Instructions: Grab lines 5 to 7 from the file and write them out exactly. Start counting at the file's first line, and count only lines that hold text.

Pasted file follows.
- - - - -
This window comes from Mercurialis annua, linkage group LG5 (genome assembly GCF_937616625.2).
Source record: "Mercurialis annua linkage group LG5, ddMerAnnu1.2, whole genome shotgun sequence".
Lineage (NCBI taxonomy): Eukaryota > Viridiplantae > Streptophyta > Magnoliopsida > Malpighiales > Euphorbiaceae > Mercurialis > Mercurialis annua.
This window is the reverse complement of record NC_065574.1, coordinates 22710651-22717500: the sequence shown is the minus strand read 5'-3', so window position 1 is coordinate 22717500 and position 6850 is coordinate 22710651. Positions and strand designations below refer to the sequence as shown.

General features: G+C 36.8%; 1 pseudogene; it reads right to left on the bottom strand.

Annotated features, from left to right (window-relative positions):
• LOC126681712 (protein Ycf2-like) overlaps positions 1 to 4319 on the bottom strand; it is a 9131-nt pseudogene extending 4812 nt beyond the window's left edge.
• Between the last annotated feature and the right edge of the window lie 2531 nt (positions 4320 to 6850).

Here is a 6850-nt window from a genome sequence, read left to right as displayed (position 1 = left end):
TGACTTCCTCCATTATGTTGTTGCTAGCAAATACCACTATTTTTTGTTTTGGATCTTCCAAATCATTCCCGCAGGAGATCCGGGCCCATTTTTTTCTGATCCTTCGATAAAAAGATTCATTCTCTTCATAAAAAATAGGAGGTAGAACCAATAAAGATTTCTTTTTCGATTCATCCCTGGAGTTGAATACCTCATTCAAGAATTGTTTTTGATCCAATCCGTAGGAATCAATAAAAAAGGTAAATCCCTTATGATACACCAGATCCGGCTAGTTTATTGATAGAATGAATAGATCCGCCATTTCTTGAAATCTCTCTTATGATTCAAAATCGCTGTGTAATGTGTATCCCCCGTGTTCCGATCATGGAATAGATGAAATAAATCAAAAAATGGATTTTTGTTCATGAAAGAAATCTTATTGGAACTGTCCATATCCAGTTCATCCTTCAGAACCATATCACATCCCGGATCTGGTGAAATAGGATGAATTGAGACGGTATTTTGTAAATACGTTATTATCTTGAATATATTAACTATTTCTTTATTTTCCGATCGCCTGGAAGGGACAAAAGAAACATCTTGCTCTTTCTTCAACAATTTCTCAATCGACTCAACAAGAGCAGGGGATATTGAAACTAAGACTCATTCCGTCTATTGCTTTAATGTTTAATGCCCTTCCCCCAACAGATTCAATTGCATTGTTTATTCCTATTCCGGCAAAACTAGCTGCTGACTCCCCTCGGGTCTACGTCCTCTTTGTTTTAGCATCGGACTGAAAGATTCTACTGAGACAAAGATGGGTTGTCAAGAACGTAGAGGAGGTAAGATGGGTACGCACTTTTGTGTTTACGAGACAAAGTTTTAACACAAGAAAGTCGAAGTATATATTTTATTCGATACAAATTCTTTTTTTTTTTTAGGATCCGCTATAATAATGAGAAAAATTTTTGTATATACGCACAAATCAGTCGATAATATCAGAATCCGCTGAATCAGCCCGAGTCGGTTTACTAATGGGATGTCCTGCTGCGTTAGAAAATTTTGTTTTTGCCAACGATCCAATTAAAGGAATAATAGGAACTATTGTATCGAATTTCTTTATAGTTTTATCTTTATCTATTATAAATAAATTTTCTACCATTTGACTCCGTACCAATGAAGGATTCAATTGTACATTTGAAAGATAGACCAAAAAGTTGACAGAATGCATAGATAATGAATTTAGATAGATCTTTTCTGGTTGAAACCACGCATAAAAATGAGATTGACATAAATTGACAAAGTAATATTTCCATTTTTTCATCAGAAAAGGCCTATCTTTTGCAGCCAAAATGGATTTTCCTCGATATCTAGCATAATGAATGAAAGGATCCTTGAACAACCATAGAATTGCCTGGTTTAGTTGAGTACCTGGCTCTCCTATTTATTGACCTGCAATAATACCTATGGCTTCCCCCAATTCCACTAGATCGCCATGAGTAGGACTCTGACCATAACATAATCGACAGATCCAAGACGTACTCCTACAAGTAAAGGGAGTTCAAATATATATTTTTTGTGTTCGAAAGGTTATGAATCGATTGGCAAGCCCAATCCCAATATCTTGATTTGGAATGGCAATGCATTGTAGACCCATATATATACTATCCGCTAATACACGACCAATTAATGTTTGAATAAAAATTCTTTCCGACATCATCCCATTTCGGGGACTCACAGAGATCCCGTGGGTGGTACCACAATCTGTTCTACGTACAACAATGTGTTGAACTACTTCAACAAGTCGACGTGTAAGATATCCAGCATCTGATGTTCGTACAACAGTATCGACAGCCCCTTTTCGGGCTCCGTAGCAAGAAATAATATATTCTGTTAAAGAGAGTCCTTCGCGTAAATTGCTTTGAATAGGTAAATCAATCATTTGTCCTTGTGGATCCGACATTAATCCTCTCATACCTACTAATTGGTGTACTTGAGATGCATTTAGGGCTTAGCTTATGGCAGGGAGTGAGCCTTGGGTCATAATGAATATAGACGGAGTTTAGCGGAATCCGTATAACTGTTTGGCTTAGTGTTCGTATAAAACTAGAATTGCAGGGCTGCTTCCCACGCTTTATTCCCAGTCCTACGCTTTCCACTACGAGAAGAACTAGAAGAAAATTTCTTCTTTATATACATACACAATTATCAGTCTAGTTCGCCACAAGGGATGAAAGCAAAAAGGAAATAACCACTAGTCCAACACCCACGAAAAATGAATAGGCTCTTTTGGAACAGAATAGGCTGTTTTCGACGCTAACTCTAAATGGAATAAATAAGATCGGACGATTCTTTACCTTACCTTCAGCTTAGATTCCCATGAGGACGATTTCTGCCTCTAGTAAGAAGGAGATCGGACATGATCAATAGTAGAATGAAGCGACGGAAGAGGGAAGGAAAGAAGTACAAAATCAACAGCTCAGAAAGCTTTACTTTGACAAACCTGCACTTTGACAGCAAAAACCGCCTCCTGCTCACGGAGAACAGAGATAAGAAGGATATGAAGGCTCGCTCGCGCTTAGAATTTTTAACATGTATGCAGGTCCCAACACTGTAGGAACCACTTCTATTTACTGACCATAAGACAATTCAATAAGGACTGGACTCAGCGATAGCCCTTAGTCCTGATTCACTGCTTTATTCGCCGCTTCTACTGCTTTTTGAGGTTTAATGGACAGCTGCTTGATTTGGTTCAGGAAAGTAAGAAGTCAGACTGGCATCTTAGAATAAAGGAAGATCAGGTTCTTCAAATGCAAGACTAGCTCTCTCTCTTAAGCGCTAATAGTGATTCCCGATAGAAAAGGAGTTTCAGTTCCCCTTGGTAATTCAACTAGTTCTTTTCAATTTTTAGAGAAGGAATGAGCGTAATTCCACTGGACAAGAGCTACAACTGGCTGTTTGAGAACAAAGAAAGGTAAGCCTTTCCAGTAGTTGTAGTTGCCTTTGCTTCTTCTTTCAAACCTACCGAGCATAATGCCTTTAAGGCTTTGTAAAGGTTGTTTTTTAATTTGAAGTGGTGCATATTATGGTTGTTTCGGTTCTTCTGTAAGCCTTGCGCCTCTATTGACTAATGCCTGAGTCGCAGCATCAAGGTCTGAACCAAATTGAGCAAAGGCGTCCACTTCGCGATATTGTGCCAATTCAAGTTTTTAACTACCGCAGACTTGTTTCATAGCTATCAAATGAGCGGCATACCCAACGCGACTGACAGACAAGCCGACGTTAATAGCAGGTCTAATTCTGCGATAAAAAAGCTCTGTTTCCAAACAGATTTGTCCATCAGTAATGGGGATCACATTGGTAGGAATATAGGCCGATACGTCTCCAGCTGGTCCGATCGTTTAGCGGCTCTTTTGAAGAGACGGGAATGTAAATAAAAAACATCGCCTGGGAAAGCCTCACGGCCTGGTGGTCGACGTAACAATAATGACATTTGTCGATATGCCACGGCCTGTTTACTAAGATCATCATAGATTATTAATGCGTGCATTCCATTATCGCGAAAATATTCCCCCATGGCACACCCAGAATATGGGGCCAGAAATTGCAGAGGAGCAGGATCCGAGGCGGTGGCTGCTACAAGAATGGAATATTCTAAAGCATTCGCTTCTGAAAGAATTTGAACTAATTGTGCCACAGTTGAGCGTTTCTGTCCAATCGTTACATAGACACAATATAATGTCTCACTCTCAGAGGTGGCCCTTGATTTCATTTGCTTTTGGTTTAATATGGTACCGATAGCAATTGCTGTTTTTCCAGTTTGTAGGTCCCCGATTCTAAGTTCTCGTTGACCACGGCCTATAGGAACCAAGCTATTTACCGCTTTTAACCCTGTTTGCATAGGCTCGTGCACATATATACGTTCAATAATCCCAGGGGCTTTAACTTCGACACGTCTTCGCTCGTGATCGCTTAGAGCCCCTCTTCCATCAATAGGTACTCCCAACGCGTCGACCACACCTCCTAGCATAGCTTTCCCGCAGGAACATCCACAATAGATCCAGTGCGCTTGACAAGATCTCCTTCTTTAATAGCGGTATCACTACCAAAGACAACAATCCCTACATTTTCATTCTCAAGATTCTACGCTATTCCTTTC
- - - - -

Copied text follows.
General features: G+C 36.8%; 1 pseudogene; it reads right to left on the bottom strand.

Annotated features, from left to right (window-relative positions):
• LOC126681712 (protein Ycf2-like) overlaps positions 1 to 4319 on the bottom strand; it is a 9131-nt pseudogene extending 4812 nt beyond the window's left edge.